Despite these parallels, the three current franchises — soon to be joined by a fourth, Bill Condon’s film with Ian McKellen as an elderly consulting detective — are their own animals: it’s reductive to compare them when they are each working to do something relatively different. And all due respect to Elementary and the Ritchie films, but it is January 2014, and after an excruciating two years waiting for the cast and crews’ schedules to align, Sherlock is back on our screens. On New Year’s Day, nine million Britons tuned in to see how Sherlock survived a leap from the roof of St. Bartholomew’s Hospital at the end of the last series. If that was the first question on the collective mind of the nation, the second must surely have been: was this worth the wait?
“It isn’t supposed to be like this,” Steven Moffat, the co-creator of Sherlock, said recently, referring to this series’ domestic ratings, which have been the highest yet this series. “This show, which we all thought would be our vanity project destined for three million in the ratings and possibly an award from an obscure European festival, has become a barnstorming international phenomenon.” The rapid rise in the popularity of Sherlock means that more and more people will have to suffer through the long wait, known only partly affectionately by fans as “hiatus,” a reference to the original not-so-great one. The unique format, three feature-length episodes per series, invariably changes the demands of the production schedule, but what feel like endless gaps — eighteen months between series one and two, and two full years between two and three — are mostly the result of the recent exponential rise of the careers of Benedict Cumberbatch and Martin Freeman, the latter of whom has spent a good portion of the past few years halfway around the world, filming The Hobbit trilogy in New Zealand. But Moffat spins the delays as a positive thing: “This feels like a good form, and it works for us,” he said last month. “Gaps and starvation have become part of the ecology of this. It certainly maintains it as an event.”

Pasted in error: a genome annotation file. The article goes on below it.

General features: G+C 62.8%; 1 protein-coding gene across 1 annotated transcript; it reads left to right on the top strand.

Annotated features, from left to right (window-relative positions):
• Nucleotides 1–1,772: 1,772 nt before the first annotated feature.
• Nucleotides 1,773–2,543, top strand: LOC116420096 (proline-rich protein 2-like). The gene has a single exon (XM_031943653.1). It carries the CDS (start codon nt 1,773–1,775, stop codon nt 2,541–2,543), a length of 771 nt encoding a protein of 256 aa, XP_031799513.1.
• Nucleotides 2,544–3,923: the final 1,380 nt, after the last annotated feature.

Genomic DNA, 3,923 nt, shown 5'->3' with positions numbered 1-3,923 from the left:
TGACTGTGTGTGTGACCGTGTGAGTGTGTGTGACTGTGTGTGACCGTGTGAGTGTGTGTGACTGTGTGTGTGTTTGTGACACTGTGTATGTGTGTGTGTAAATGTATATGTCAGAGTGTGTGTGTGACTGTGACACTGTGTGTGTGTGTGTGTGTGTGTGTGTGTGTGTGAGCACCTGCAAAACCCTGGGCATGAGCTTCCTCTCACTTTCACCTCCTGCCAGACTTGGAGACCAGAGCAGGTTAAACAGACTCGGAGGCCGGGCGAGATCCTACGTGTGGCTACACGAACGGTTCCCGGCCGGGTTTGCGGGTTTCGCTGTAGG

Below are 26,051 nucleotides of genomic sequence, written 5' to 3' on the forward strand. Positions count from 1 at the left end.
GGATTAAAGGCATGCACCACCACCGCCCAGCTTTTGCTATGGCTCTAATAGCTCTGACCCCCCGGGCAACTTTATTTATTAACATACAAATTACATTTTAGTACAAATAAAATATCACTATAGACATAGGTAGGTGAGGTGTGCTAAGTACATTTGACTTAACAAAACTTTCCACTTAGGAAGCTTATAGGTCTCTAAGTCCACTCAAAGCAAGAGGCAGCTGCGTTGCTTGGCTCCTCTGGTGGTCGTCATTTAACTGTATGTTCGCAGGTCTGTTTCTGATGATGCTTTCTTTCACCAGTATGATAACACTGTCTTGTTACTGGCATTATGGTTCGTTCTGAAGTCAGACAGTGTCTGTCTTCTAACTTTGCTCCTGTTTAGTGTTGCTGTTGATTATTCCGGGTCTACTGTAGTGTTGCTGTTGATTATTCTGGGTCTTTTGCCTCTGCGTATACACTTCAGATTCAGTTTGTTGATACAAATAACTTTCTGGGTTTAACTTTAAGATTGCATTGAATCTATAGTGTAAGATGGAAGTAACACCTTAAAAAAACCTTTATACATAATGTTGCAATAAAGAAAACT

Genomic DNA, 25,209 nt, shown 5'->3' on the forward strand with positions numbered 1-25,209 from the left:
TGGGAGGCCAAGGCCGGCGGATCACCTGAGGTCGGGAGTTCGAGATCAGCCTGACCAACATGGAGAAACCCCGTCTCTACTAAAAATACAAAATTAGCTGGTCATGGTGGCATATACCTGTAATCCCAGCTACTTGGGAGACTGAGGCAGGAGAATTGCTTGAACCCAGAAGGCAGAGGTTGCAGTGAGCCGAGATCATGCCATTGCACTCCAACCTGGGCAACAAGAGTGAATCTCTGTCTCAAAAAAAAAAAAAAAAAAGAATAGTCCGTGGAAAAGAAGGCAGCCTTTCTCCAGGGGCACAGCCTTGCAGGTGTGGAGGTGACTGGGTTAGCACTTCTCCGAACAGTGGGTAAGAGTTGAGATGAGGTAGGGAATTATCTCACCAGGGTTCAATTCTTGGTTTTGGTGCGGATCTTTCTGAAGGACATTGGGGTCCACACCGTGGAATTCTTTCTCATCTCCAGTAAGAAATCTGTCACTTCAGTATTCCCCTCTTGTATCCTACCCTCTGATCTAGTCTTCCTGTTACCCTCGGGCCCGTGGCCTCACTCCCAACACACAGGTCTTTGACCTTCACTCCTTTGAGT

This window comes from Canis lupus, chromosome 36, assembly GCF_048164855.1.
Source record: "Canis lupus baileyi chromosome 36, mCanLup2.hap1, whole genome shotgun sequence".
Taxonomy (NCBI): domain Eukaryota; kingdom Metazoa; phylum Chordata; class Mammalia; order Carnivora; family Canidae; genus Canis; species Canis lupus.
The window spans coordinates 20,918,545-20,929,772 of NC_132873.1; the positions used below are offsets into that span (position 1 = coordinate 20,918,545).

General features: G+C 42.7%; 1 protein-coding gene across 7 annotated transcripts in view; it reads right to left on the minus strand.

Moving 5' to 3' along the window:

Sherlock is set in and often engages with ultra-modern London — the present-day capital, at least my corner of it, is a city that feels on the brink of perpetual change, steel and glass pressed up against ancient buildings. Sherlock sometimes feels like a similar mash-up, a layering of nearly 130 years of Holmes references carefully built by two of the world’s biggest fanboys, Moffat and Gatiss (it should be noted, too, that the episodes are peppered with homages to the history of film as well, though I’m more likely to spot an obscure Conan Doyle reference than literally anything at all from classic cinema). The longer episode length and the tendency toward sheer irreverence give Moffat and Gatiss space to prod at their characters, or, more often, to drag them through the fire. They’ve said it before, though they’ve never had to repeat it as vehemently as they have the past few weeks, that Sherlock is not a detective show, but rather a show about a detective.